Imagine, if you will, a 70,000-seat arena packed with screaming fans. Cheerleaders and mascots roam through the crowd. On the field, the spectacle of competition is on full display. And at halftime, the Black Eyed Peas take the stage and perform.
Now imagine that this is not the Super Bowl, nor any professional sporting event. These are high schoolers, and the athletes on the field are robots.
This is not an episode of The Twilight Zone. This is FIRST.
About twenty years ago, I paid a visit to a small science museum I had founded across the street from DEKA, my research and development outfit in Manchester, New Hampshire. It was a holiday, and a rainy one at that, so the museum was more crowded than usual with kids and their parents.
Encouraged by this apparent interest in science and technology, I posed a question to the group of young scholars -- could one of them name a living scientist or inventor?
The group was silent.
I looked up and asked the parents the same question. More silence. Finally, one of the adults spoke up. "Einstein," he said. "But I think he's dead."
The National Academy of Engineering, the National Science Foundation, the leaders of top universities, and the president of the United States all agree: in order for our nation to remain economically competitive and technologically innovative, we must improve our national scholastic performance in the STEM (science, technology, engineering, and mathematics) fields. Students in the United States now rank 23rd in science and 31st in math out of 65 developed nations, and fewer and fewer scholars are going to universities to pursue STEM careers.
If America is to win the future of invention and discovery, we must first capture the minds and imaginations of young scientists and innovators.
Fifty years ago, such inspiration came from the president himself. On May 25, 1961, John F. Kennedy addressed a joint session of congress and pledged that the United States would land a man on the moon before the end of the decade. The following year, speaking on a hot summer's day at Rice University, Kennedy proclaimed, "We choose to go to the moon in this decade and do the other things, not because they are easy, but because they are hard." The gauntlet of technological achievement had been thrown to the American people. The nation accepted the challenge.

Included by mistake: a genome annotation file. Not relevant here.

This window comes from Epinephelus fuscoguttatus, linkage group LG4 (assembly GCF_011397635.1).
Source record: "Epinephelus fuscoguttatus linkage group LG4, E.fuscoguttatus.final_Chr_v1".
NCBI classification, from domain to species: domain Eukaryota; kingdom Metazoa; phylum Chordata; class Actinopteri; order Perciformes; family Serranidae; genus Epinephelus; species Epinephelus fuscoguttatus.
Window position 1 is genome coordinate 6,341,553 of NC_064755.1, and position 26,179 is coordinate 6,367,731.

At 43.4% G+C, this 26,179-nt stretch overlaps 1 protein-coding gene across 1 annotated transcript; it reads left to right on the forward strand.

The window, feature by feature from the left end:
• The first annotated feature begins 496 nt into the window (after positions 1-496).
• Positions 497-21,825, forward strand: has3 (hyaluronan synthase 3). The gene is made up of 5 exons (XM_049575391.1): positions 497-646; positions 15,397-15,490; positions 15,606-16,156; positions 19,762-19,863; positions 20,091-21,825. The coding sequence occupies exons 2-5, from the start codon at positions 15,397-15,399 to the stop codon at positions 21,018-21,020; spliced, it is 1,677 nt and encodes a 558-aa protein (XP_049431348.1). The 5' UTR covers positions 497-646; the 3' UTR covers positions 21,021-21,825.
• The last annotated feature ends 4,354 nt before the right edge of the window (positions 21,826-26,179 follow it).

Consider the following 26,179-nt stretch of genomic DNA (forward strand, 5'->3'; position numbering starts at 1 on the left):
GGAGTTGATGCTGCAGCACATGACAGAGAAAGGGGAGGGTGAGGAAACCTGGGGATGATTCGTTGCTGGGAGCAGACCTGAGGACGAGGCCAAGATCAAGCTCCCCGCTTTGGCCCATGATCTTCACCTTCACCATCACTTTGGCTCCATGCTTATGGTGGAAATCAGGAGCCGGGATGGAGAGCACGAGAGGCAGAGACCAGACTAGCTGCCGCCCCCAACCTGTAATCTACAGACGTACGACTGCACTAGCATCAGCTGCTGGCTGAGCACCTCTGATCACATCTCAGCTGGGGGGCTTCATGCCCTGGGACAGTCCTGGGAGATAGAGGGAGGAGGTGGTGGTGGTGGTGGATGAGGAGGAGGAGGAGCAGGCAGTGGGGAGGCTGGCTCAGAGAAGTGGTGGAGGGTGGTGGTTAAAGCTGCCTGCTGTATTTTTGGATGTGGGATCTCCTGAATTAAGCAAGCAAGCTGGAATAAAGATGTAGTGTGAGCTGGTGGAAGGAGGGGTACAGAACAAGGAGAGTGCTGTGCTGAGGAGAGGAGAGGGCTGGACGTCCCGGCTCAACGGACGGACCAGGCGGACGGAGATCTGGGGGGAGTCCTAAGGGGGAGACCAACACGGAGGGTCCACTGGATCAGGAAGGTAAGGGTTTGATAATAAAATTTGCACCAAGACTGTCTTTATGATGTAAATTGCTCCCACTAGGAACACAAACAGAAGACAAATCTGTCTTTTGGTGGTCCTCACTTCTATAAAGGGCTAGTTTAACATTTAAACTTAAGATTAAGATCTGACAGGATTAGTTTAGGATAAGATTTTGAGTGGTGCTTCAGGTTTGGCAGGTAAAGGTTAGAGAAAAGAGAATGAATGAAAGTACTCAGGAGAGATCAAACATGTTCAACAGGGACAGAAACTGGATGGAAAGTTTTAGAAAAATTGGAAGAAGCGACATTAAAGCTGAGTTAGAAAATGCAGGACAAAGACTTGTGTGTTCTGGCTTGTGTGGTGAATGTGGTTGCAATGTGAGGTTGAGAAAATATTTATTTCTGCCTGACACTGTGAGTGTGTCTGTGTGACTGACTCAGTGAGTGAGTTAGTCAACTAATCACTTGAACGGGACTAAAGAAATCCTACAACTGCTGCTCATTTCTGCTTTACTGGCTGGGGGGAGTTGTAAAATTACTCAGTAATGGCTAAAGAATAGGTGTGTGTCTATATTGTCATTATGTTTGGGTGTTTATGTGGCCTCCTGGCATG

On July 20, 1969, when Neil Armstrong's boots finally touched the lunar surface, the average age of a NASA engineer was just 26 years old. That means that when Kennedy inspired America with his speech before congress, these young engineers were only 18. As kids, they had been stirred by the dream of a New Frontier of technological exploration and advancement.
Today, the average age of a NASA engineer is up near 50.
High school and university students are no longer motivated by a passion for science and visions of technological revolution. Our standards and performance are both falling, and America's long-term economic and strategic interests will suffer as a result.
Something must be done to rekindle our youth's passion for the crucial STEM disciplines and innovation, to recapture the imaginations of young people as President Kennedy did half a century ago.
And in a free culture where you get what you celebrate, the solution is FIRST.
Back on that day in Manchester when I was disheartened that the kids could not name a single scientist, I noticed something besides a distinct lack of enthusiasm for the culture of science and technology. Each of them was adorned in the colors and logos of their favorite sports teams. There were Red Sox hats and Patriots jerseys, and I am certain that had it not been raining, these kids would have been outside playing football or basketball.
America, and by extension its youth, celebrates popular culture -- professional athletes, musicians, and Hollywood celebrities. As a result, young people aspire to emulate their idols. If kids looked at Nicola Tesla or Bill Gates the way they look at LeBron James and Tom Brady, then I guarantee that our students' enthusiasm for math and science would match their passion for Little League and Pop Warner.
More than twenty years ago, after realizing that the way to get kids interested in science and technology would be to give them a sport to succeed in, I founded FIRST (For Inspiration and Recognition of Science and Technology), a program that encouraged students to pursue STEM careers through robotics competitions.